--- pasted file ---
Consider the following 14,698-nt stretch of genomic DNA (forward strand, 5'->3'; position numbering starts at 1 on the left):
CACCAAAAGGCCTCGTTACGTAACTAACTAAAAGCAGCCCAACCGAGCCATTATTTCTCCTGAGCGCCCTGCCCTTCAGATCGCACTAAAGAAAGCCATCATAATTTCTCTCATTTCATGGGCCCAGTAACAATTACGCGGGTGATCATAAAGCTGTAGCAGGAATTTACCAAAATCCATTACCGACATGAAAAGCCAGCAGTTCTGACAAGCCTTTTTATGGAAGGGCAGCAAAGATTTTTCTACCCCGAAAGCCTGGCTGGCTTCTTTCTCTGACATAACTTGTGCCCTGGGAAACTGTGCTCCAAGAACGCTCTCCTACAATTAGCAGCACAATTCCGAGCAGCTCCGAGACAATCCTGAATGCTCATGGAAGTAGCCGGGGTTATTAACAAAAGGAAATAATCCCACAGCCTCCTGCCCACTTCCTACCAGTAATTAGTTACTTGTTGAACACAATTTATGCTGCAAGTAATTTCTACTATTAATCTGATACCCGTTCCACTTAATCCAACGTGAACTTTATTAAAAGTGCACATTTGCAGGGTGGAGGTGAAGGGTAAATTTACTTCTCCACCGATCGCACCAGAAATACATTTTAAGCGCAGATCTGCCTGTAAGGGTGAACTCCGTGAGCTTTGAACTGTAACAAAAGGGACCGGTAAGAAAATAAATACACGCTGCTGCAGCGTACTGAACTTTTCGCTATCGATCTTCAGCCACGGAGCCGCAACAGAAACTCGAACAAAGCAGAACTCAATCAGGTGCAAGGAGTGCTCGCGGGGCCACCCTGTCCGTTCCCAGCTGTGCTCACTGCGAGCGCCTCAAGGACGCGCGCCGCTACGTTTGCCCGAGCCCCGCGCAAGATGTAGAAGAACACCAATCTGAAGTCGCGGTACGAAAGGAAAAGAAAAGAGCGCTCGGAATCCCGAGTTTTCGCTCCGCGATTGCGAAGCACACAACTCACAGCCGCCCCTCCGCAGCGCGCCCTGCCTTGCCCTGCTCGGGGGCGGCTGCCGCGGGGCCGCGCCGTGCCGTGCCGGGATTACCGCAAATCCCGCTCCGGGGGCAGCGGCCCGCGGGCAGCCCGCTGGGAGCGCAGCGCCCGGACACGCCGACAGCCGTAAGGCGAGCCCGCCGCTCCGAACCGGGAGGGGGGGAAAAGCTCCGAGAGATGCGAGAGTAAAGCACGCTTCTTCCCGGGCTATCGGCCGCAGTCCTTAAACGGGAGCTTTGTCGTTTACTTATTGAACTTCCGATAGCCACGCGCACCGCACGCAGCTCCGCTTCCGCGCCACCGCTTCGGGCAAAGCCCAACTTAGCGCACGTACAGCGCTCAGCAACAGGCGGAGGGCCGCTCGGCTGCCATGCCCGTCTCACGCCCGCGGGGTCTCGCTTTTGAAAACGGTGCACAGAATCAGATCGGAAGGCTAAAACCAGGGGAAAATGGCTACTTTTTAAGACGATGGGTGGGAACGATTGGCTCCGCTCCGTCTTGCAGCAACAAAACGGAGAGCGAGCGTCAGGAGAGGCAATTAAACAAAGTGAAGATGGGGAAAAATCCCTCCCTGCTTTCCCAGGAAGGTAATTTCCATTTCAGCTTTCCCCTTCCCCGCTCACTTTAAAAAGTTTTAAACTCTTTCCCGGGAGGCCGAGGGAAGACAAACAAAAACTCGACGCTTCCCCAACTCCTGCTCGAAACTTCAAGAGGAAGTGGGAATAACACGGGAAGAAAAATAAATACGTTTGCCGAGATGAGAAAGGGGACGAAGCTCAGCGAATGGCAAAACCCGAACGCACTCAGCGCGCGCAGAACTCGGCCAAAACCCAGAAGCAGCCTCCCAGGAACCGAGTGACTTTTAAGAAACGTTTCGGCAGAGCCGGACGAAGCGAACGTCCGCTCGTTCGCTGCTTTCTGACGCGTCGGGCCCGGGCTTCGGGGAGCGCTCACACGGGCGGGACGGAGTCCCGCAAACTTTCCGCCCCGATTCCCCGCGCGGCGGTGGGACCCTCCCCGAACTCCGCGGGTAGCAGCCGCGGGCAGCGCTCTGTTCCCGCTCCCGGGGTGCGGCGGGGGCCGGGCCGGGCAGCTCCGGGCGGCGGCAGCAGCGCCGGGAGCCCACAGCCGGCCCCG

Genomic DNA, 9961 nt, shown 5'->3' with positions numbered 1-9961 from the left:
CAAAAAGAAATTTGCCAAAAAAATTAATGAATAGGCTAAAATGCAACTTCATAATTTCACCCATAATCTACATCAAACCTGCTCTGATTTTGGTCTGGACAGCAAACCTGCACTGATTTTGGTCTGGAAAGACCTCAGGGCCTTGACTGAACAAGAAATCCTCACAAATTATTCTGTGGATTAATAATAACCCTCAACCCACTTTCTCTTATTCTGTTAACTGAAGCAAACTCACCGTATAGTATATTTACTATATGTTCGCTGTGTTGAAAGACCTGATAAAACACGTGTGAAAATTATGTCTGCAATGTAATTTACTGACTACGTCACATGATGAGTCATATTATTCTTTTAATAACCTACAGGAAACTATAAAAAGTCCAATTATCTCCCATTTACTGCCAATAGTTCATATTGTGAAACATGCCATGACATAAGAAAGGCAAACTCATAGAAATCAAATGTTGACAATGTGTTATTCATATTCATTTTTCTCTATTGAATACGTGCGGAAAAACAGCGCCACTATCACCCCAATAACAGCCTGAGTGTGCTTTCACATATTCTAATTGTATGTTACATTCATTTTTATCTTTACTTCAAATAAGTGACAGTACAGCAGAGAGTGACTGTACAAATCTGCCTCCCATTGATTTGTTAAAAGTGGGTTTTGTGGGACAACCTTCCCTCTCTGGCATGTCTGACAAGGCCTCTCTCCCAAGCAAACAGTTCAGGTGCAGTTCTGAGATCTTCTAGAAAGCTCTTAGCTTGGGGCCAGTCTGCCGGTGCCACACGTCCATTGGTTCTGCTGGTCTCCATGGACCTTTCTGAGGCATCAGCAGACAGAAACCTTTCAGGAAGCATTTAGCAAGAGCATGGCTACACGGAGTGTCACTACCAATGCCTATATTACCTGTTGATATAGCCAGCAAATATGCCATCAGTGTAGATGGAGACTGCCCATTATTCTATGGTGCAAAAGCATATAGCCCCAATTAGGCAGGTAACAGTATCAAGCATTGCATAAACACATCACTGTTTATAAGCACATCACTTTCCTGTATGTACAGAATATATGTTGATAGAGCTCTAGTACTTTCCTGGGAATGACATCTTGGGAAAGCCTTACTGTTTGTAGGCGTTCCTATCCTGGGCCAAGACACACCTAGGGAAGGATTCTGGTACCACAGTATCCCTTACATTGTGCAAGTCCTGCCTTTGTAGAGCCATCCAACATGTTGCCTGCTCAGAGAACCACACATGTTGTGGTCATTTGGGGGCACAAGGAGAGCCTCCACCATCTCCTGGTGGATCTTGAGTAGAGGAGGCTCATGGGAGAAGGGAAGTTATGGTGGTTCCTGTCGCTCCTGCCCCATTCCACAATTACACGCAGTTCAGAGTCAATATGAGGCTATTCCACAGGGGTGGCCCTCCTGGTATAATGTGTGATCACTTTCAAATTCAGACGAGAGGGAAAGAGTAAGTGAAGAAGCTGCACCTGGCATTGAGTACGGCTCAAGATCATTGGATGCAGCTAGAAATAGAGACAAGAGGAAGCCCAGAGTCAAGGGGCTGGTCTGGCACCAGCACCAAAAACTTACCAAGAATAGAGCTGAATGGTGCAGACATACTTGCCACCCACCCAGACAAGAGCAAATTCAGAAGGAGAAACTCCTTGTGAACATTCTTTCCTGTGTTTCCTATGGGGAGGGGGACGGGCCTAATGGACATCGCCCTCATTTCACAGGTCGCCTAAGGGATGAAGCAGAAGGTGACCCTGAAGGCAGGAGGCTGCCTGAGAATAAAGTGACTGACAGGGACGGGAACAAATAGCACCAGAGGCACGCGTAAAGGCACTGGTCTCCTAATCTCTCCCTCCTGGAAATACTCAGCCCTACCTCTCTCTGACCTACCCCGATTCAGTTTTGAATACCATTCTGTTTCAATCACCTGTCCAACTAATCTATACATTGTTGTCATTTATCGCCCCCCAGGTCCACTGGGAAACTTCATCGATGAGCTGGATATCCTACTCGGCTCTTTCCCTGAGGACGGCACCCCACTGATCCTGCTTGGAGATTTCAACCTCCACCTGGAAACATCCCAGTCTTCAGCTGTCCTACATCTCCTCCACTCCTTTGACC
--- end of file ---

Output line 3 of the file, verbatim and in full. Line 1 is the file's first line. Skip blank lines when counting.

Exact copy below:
Genomic DNA, 9961 nt, shown 5'->3' with positions numbered 1-9961 from the left: